Tuesday, April 24, 2012

The 27 Club and Friend Andy

In my younger years I had a friend. Let's call him "Andy". He was a short, quiet boy, who would sit in the school classes drawing heavy metal band logos or rock lyrics to his notebooks. He was often in his own world. Thinking. Being creative. Composing stories in his mind. Trying to put them into words. Whether they were lyrics for a band a mutual friend of ours had, or for the short stories he wrote.
Andy was extremely talented. His English skills were superb for a boy growing up in a Finnish suburb. He went abroad later on as an exchange student. Ended up getting best grades in his creative writing class in the school he attended. I often waited when Andy would get published. It was to be only a matter of time. So I thought.
I remember a moment around Easter 1999. Having a dinner with a friend couple in a restaurant in the city centre of Helsinki. Suddenly the other friend of mine breaking the news. Andy had been found dead in his apartment. Andy had turned 27 the month before. He had apparently had a seizure or something. Nothing suspicious.
I often think what Andy could have become. A husband or a father to someone. A talented, published writer. I wonder what kind of stories he could've ended up bringing to this world. In many ways, Andy was ahead of his time. He was often talking about the kinds of streams in literature or popular culture that only became known or popular years or decades later.
I remembered Andy as I came across a story about a Finnish band Hanoi Rocks. I was in sixth grade in school when the band made a wonderful album Two Steps from the Move. It was to be the first step to their massive international success. Finally there could be something coming out of Finland. Surely there had been some wonderful bands, but for some reason they never made it across the big pond, not even to the other parts of Europe. Hanoi Rocks had the chance.
Then came the December 9th, 1984. Redondo Beach, California. Two friends jumped in the car to get some more booze to their party. They were intoxicated, the driver speeding. These men were Razzle, the English drummer of Hanoi Rocks, and Vince Neil, the singer for Mötley Crüe. The car driven by Neil crashed into another car. Razzle was taken to South Bay ER, but was declared dead on arrival.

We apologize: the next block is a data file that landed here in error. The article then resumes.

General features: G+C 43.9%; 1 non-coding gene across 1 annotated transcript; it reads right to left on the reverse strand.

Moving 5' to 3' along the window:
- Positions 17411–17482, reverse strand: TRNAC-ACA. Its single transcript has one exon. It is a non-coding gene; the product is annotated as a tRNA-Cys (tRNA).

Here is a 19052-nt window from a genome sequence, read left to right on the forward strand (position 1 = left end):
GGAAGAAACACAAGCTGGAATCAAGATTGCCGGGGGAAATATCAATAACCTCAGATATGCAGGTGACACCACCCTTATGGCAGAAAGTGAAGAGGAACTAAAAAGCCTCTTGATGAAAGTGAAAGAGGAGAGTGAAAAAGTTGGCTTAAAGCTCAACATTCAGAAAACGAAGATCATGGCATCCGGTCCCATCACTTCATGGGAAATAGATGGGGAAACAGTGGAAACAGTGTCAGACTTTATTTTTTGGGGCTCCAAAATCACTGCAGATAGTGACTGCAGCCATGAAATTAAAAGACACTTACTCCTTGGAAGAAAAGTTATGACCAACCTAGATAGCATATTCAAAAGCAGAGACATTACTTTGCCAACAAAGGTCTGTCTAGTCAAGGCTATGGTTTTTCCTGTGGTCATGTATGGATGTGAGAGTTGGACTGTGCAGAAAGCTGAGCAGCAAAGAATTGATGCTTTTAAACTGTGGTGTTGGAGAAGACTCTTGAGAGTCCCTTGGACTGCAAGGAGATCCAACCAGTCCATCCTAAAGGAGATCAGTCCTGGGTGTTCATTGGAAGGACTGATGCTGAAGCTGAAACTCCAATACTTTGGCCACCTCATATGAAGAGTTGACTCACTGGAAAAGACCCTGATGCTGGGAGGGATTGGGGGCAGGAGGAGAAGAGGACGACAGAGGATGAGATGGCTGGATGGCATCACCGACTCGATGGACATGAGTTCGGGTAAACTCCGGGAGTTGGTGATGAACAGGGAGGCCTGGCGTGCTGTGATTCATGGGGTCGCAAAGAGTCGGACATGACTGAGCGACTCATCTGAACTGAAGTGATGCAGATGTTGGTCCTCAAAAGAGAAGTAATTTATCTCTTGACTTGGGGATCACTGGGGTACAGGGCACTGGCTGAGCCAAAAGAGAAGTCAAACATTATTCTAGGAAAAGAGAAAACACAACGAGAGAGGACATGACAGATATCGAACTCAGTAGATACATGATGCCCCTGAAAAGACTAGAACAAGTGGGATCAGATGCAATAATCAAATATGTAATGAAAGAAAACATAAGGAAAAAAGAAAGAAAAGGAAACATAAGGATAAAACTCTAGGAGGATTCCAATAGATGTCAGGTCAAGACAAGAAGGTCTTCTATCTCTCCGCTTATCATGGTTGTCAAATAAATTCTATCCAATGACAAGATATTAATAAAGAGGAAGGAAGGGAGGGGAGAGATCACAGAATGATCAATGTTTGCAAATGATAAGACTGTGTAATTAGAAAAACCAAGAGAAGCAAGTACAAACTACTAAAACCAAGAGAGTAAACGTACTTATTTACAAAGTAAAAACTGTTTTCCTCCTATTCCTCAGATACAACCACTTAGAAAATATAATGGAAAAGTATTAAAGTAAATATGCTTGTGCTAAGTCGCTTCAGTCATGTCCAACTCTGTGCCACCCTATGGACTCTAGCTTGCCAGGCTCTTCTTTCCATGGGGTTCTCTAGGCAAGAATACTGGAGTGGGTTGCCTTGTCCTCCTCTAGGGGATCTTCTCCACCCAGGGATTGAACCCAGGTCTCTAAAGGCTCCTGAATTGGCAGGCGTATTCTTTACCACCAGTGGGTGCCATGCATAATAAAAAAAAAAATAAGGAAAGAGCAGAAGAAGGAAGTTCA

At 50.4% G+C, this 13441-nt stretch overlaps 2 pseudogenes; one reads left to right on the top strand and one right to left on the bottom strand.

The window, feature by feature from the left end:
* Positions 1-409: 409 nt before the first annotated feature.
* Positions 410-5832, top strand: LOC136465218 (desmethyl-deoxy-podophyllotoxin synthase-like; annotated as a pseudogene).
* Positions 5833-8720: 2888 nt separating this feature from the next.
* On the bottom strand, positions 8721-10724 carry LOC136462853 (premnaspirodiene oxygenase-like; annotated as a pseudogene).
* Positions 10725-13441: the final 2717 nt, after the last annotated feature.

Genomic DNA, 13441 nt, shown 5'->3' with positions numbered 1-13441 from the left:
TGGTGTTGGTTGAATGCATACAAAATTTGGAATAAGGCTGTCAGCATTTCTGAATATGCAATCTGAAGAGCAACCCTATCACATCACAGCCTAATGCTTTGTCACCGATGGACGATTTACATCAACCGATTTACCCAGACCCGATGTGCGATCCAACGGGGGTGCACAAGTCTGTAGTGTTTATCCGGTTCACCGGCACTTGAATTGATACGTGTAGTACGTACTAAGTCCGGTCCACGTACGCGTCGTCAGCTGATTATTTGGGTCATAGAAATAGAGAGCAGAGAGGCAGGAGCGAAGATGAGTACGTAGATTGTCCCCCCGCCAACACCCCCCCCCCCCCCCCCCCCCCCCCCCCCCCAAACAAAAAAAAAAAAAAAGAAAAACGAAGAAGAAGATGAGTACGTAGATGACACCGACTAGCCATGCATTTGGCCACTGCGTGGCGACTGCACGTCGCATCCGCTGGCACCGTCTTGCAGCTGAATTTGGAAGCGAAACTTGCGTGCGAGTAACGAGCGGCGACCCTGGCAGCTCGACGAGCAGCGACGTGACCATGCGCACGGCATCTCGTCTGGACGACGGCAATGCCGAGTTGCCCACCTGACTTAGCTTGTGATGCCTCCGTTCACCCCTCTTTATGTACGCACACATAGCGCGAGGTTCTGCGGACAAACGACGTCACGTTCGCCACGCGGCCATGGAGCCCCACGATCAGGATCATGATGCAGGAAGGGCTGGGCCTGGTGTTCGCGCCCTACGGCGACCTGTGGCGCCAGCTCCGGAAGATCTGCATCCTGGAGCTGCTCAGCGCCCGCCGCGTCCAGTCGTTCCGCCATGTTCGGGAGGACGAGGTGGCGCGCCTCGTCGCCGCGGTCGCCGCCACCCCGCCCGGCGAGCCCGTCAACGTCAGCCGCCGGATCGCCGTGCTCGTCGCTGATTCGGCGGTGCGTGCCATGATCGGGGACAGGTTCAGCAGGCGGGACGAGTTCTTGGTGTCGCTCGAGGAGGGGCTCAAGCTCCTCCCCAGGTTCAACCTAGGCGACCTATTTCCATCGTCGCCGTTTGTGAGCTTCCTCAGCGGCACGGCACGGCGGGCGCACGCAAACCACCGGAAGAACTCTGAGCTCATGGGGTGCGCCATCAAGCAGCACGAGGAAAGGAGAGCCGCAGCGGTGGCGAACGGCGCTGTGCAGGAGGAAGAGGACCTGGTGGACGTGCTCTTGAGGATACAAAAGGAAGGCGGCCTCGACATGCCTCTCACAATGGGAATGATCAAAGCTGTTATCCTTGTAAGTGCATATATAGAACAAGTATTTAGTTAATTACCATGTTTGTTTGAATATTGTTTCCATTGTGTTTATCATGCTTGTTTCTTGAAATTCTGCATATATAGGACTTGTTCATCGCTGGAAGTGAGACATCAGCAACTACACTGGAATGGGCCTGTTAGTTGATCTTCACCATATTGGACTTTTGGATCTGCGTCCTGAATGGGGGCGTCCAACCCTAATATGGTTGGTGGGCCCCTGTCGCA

Pretty soon Hanoi Rocks split. Over the years they've reformed and split again. Still for me the golden age was just before and during the tragic times in 1984. I wonder what they could've become as a band.
Hanoi Rocks has had an unusually strong impact on later glam-rock wave. They inspired bands such as Guns N' Roses. Some very well-known rockers still honor Hanoi Rocks as their big inspiration.
Somehow I feel Hanoi Rocks died as a band with Razzle. Every time I hear songs like Don't You Ever Leave Me or the one dedicated to Razzle, Million Miles Away,  I think of what waste accidents and addictions cause in this world. I wonder it in the context to my own life. Thinking it as a parent of a kid, who is getting closer to the puberty. How I should raise my child so he wouldn't end up mixing himself with substances. Even cigarettes.
We've had our talks. Discussing how my son never got to see his grandpa, my dad, who died of lung cancer at 52. How these rock stars Jimi Hendrix, Amy Winehouse, Kurt Cobain and others never got to make more powerful music as they did already during their short careers.
Why take the risk? There is nothing fancy to be on the verge of death at 27. Additionally, life can be full of surprises. Interrupting life anyway. Causing sorrow.
There will never be replacements for people who pass away. There will never be dreams that came true. And as me and my friends remember: there will never be new Andy.

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